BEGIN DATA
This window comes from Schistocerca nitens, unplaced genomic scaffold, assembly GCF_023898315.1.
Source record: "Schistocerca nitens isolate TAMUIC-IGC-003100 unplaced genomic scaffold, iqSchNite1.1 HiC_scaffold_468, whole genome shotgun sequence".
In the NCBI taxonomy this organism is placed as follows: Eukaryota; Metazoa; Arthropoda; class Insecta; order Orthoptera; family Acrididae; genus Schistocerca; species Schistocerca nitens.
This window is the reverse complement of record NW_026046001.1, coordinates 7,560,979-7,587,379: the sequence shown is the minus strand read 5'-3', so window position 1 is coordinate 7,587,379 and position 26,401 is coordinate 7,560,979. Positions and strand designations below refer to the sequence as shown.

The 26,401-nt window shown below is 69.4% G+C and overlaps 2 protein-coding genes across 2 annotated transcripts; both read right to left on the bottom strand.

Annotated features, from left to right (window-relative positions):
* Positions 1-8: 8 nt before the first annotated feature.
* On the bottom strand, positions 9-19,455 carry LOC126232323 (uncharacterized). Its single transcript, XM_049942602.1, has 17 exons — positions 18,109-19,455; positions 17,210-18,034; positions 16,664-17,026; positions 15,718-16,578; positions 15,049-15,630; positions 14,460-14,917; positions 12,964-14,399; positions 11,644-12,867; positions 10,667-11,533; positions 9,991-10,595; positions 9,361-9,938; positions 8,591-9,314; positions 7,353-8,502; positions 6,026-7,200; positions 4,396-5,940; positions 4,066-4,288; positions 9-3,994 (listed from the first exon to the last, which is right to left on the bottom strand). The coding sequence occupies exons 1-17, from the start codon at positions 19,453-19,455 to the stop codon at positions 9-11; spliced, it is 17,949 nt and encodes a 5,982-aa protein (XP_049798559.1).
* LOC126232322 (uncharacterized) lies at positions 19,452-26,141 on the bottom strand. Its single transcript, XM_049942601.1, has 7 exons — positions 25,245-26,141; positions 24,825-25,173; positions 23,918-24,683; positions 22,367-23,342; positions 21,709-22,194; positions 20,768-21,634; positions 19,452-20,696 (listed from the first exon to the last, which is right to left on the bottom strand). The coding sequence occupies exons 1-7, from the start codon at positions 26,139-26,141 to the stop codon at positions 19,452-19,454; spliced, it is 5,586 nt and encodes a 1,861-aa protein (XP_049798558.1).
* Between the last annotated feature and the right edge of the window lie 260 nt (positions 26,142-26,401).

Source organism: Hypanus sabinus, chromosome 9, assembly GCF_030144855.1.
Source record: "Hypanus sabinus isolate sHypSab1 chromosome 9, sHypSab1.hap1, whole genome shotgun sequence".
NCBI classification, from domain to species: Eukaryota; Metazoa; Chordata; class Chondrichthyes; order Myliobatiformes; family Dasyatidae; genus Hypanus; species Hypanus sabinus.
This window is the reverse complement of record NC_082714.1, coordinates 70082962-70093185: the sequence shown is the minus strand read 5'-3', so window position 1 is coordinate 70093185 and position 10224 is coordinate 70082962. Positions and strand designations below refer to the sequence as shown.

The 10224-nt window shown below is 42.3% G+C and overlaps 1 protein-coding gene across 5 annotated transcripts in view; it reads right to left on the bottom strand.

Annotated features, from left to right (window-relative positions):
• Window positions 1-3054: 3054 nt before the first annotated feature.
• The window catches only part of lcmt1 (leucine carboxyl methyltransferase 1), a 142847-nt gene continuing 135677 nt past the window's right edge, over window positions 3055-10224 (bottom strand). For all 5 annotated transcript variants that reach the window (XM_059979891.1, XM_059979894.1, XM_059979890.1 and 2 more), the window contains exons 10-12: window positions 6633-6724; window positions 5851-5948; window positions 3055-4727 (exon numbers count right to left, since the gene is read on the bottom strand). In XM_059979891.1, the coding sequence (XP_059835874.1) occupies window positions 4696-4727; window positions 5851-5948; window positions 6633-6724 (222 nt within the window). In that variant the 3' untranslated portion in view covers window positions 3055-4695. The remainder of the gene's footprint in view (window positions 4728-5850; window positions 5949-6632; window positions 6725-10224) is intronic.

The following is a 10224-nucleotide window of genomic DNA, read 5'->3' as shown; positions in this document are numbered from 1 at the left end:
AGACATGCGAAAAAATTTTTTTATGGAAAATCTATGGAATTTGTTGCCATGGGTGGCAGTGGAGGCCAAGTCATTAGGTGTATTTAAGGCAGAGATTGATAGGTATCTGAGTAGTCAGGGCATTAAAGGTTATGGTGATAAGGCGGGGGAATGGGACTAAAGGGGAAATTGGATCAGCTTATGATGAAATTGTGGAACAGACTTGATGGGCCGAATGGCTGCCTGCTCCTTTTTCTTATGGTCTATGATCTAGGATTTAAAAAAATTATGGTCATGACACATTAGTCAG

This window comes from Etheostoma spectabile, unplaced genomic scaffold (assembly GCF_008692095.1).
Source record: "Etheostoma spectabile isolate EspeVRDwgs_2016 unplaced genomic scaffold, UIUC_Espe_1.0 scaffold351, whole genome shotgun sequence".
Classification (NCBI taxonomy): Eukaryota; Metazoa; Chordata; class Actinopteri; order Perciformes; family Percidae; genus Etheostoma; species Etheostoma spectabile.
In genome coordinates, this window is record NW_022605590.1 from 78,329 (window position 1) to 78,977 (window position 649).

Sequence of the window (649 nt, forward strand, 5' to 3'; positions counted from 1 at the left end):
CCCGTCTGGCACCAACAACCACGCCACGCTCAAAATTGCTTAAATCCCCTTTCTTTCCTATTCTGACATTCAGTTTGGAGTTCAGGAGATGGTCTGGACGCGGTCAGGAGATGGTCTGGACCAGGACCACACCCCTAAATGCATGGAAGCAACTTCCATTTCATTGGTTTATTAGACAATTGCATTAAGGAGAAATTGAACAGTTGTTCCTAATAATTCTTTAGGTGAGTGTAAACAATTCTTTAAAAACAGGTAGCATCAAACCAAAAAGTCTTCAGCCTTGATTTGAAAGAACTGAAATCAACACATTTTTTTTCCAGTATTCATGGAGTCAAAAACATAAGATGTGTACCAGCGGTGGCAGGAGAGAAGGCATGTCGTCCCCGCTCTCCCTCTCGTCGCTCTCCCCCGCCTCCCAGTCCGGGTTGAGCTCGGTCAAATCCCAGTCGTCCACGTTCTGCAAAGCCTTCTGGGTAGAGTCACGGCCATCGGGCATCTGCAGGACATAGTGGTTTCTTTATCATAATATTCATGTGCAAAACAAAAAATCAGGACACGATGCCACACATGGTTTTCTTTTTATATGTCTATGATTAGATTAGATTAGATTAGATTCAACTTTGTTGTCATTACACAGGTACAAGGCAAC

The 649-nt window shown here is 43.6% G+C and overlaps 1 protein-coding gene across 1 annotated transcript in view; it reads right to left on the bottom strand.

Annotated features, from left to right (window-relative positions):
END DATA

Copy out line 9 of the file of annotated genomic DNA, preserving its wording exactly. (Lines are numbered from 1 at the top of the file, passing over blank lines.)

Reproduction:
* LOC126232322 (uncharacterized) lies at positions 19,452-26,141 on the bottom strand. Its single transcript, XM_049942601.1, has 7 exons — positions 25,245-26,141; positions 24,825-25,173; positions 23,918-24,683; positions 22,367-23,342; positions 21,709-22,194; positions 20,768-21,634; positions 19,452-20,696 (listed from the first exon to the last, which is right to left on the bottom strand). The coding sequence occupies exons 1-7, from the start codon at positions 26,139-26,141 to the stop codon at positions 19,452-19,454; spliced, it is 5,586 nt and encodes a 1,861-aa protein (XP_049798558.1).